Pete 0 Wye 4 (Can I claim this one over the line to reduce the deficit?)
I wandered back downstream, stopped at the pool above above the bridge again to see if my hook impregnated fish was there. It was, so I attempted to cover. The cast dropped short, so I fished it out anyway. On setting myself for a roll, a dumb small Brown launched itself at the fly. This was on and swung to hand
Pete 1 Wye 4 (Consolation)
As the sun was dropping I moved to the bend below the bridge. The water was running into the pool on the bend after the faster water under the bridge.Text book BWO spinner interception. I dropped to a point where I could watch this pool for activity whilst fishing a point where fish were rising under some low hanging branches. These rising fish drove me mad. I spent the next 40mins or so throwing allsorts at them with different leader combinations. Phil even gave me a couple of ties to try.
I spent too long pre-occupied here as whilst still keeping one eye on the pool above, John snook into it. Then in what appearred to be his second cast he hit into a good brownie. Come on, when a man is down...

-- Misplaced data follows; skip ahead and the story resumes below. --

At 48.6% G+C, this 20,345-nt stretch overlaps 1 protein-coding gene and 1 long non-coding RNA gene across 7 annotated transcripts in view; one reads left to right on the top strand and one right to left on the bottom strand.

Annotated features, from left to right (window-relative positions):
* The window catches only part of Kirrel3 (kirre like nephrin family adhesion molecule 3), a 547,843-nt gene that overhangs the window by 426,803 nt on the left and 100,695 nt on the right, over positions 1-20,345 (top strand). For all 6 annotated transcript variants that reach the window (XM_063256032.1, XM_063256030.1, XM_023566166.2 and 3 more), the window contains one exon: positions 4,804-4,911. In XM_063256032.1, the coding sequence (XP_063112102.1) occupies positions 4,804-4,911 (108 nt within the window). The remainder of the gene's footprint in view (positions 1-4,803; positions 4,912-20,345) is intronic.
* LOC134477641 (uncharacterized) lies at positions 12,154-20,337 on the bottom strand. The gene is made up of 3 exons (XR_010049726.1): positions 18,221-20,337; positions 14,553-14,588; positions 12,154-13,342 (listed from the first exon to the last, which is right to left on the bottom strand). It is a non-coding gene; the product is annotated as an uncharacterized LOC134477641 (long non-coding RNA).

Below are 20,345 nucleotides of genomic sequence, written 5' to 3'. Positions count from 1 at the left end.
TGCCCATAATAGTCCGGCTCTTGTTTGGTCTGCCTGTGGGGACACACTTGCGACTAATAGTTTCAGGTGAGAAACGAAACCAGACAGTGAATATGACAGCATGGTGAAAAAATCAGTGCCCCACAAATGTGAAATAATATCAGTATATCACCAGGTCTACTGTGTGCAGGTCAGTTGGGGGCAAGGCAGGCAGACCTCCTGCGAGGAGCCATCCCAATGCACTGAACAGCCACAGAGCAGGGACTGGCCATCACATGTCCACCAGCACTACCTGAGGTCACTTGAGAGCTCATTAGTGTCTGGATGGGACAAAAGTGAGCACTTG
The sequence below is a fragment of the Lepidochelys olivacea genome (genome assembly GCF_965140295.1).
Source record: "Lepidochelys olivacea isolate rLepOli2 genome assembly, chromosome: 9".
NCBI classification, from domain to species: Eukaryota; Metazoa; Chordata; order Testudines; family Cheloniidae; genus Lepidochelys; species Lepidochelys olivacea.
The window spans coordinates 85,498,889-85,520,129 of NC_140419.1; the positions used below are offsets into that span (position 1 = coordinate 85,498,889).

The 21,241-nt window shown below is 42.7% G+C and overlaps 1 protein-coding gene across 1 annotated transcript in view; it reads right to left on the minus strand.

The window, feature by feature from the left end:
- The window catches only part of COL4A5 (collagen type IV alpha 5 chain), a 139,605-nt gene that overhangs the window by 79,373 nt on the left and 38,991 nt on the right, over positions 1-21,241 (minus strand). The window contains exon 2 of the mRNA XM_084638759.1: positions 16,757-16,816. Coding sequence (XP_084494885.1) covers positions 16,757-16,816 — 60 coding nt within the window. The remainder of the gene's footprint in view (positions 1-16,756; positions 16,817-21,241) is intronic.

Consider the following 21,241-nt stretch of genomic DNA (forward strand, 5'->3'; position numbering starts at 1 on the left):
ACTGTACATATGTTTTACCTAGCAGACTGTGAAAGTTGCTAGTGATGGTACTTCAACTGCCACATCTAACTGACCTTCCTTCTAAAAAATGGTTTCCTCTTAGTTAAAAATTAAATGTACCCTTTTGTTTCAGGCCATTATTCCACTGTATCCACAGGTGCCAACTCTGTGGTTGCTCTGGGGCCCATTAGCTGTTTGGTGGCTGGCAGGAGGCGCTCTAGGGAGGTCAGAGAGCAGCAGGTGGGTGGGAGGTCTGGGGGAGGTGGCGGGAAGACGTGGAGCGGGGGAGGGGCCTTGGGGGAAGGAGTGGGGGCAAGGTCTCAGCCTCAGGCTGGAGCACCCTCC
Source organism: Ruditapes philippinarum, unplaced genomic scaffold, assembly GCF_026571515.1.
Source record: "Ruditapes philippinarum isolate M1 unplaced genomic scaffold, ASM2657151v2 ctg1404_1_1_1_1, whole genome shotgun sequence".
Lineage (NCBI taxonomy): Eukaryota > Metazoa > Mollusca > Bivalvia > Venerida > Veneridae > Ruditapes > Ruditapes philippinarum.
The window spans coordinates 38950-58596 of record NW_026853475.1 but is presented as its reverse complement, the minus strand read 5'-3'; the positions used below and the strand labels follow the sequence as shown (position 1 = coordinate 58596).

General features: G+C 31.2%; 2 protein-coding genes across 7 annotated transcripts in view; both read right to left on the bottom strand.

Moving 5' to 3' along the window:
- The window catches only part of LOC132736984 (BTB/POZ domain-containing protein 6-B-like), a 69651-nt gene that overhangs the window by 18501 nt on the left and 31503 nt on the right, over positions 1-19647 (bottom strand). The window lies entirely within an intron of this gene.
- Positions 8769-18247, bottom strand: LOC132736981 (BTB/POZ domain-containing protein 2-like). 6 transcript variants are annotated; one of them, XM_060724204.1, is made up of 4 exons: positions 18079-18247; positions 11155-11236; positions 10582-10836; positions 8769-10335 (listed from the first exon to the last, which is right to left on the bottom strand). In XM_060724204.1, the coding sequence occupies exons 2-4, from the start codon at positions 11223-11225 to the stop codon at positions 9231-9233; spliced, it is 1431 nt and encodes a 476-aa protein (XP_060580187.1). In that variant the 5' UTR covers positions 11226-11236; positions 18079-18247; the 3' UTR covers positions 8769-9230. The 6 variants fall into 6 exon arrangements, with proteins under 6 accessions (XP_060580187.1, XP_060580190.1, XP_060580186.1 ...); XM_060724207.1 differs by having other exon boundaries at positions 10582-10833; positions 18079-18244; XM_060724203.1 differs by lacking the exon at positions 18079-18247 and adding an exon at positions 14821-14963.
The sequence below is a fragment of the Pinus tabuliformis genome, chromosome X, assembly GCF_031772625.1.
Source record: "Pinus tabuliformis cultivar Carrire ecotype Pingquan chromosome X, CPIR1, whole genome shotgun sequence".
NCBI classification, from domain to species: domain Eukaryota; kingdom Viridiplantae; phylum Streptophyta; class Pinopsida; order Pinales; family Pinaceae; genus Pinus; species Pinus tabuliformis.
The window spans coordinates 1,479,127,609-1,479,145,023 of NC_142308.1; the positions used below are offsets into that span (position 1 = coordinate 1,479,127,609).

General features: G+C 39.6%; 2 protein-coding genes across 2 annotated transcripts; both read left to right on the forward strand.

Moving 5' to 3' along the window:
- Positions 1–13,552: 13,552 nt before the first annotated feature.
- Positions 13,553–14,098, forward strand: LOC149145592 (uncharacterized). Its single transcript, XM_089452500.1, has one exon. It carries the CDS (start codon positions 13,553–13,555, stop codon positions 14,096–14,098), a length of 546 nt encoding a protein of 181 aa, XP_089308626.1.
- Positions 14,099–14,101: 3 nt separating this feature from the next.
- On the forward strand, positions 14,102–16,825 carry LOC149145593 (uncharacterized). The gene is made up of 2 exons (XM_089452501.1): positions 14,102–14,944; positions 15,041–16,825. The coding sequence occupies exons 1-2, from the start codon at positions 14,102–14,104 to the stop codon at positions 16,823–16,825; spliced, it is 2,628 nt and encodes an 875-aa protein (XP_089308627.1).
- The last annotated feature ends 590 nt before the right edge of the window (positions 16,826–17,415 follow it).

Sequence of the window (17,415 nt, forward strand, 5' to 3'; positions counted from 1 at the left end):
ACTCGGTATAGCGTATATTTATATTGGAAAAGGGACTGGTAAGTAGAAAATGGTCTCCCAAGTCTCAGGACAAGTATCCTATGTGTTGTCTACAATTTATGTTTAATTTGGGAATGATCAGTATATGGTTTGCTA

John moved to the bottom of the faster water coming through the bridge, so after spotting a good fish rising at the bottom of the pool. I moved up.
"John. D'you mind if I sneak in and cover this one here?"
Rusty spinner tied on and after two covers it bit. "Hey John! At last".
Held the rod low as the fish moved midstream from under the Alder downstream of me then...slack line. I was punch drunk now, numb.
Pete 1 Wye 5
Made England's result look like they put up a fight.
Phil laughed, "The fish will be in prime condition if we all used those rubber hooks of yours"
You know what though? This was a cracking day. Against the tricky conditions we all connected to a few fish. This fishery is a real challenge with the true dry fly rule and no wading. The bankside vegetation and fishy lies are no different to my native Alyn, however on the Alyn careful wading gets you in position. The food rich clear waters of the Wye force presentation and general immitation to be exact. The amount of refusals where fish move up to snigger at your offerings substatiate this.
Special thanks to Steve James for another fabulously organised trip and to Phil White for his subtle guidance. A great thanks also to Mary White for her hospitality to a bunch of grubby anglers in fishing combats to accomodate their football optimism.